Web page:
The population was spread out with 28,499 people (27.1%) under the age of 18, 11,246 people (10.7%) aged 18 to 24, 28,917 people (27.5%) aged 25 to 44, 25,884 people (24.6%) aged 45 to 64, and 10,775 people (10.2%) who were 65 years of age or older. The median age was 33.7 years. For every 100 females there were 97.0 males. For every 100 females age 18 and over, there were 94.6 males.
There were 37,184 housing units at an average density of 988.0 per square mile (381.5/km²), of which 20,835 (60.4%) were owner-occupied, and 13,649 (39.6%) were occupied by renters. The homeowner vacancy rate was 2.5%; the rental vacancy rate was 7.1%. 61,652 people (58.5% of the population) lived in owner-occupied housing units and 41,180 people (39.1%) lived in rental housing units.
As of the census of 2000, there are 96,178 people, 30,870 households, and 24,016 families residing in the city. The population density is 986.3/km² (2,554.2/mi²). There are 31,792 housing units at an average density of 326.0/km² (844.3/mi²). The racial makeup of the city is 56.21% White, 15.02% Black or African American, 0.77% Native American, 10.89% Asian, 0.93% Pacific Islander, 8.77% from other races, and 7.41% from two or more races. 18.77% of the population are Hispanic or Latino of any race.
There are 30,870 households out of which 43.1% have children under the age of 18 living with them, 58.4% are married couples living together, 14.2% have a female householder with no husband present, and 22.2% are non-families. 17.0% of all households are made up of individuals and 5.5% have someone living alone who is 65 years of age or older. The average household size is 2.98 and the average family size is 3.33.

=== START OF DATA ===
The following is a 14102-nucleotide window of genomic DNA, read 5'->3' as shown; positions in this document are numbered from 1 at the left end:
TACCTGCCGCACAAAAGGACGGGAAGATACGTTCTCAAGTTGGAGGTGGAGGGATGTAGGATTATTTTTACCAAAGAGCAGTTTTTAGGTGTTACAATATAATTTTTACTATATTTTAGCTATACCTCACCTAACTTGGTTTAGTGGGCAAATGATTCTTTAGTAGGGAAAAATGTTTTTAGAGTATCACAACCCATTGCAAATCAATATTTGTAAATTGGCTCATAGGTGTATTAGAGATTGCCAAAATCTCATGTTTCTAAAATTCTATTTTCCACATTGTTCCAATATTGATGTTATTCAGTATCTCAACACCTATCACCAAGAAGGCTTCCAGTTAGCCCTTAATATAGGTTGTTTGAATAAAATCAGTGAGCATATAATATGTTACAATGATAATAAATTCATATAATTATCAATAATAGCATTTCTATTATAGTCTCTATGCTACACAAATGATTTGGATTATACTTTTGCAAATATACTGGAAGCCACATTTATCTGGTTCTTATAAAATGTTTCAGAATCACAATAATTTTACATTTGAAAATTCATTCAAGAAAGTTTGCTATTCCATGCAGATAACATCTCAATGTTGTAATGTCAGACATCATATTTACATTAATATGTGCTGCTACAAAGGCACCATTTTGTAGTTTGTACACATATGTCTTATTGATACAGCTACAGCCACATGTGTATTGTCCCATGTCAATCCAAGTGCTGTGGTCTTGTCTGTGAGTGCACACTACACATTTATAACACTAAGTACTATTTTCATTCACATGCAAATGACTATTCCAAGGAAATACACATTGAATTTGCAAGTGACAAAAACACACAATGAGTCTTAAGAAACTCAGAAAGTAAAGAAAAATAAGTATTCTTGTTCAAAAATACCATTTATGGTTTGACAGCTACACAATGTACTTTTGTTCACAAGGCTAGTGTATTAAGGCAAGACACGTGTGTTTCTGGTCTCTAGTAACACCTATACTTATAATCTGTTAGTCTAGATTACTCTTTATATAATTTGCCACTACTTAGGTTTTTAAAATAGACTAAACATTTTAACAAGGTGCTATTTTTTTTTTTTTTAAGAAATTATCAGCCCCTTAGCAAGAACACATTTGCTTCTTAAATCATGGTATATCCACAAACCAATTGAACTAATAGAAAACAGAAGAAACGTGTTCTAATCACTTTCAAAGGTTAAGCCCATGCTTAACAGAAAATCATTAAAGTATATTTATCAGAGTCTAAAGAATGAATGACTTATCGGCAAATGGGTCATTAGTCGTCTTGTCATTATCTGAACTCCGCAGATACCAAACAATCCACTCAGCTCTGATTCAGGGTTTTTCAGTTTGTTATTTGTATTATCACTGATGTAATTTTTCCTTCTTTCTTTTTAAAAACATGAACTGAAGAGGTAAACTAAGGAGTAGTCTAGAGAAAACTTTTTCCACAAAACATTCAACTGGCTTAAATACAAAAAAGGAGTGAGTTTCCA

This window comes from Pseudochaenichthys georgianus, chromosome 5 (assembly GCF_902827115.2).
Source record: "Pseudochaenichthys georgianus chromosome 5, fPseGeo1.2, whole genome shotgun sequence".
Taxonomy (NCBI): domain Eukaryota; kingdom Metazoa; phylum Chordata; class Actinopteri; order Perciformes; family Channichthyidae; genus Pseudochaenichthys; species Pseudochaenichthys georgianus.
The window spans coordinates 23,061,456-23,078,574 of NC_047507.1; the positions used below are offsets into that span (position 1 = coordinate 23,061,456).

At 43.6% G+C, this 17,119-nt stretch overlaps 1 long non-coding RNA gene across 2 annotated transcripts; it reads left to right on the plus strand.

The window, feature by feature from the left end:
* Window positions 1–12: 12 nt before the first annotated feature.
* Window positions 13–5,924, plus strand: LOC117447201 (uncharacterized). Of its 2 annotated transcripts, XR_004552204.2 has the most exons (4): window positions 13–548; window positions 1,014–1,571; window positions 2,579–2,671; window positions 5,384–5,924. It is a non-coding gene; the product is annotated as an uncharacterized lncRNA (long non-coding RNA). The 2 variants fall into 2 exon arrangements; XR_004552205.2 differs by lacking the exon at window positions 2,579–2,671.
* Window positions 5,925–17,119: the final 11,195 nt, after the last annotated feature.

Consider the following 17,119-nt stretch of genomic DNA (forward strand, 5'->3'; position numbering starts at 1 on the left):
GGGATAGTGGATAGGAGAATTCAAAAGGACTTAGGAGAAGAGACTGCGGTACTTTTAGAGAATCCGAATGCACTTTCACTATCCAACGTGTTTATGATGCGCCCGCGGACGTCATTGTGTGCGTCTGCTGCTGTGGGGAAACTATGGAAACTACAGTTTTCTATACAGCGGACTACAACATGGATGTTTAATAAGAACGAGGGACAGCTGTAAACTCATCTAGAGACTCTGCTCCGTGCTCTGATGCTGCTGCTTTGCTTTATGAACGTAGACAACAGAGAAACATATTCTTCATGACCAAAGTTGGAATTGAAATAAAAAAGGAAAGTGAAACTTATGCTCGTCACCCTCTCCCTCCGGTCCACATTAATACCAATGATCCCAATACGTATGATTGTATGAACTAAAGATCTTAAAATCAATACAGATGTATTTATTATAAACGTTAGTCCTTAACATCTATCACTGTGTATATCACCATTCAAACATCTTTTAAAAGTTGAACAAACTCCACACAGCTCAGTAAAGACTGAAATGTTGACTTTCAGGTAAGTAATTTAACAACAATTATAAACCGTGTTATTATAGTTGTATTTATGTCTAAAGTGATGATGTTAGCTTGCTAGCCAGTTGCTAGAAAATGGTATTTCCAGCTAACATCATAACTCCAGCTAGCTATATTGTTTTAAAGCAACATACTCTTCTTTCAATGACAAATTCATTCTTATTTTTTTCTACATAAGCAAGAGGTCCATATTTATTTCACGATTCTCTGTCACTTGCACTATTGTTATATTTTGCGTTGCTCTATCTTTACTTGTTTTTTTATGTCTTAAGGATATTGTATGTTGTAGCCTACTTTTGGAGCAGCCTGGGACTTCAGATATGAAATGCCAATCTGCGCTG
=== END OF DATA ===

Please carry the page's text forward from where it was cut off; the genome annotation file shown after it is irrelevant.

In the city the population is spread out with 29.8% under the age of 18, 11.1% from 18 to 24, 31.3% from 25 to 44, 18.8% from 45 to 64, and 9.0% who are 65 years of age or older. The median age is 31 years. For every 100 females there are 99.1 males. For every 100 females age 18 and over, there are 97.4 males.
The median income for a household in the city is $51,151, and the median income for a family is $55,503. Males have a median income of $38,544 versus $30,616 for females. The per capita income for the city is $20,617. 9.3% of the population and 7.1% of families are below the poverty line. Out of the total population, 12.1% of those under the age of 18 and 5.2% of those 65 and older are living below the poverty line.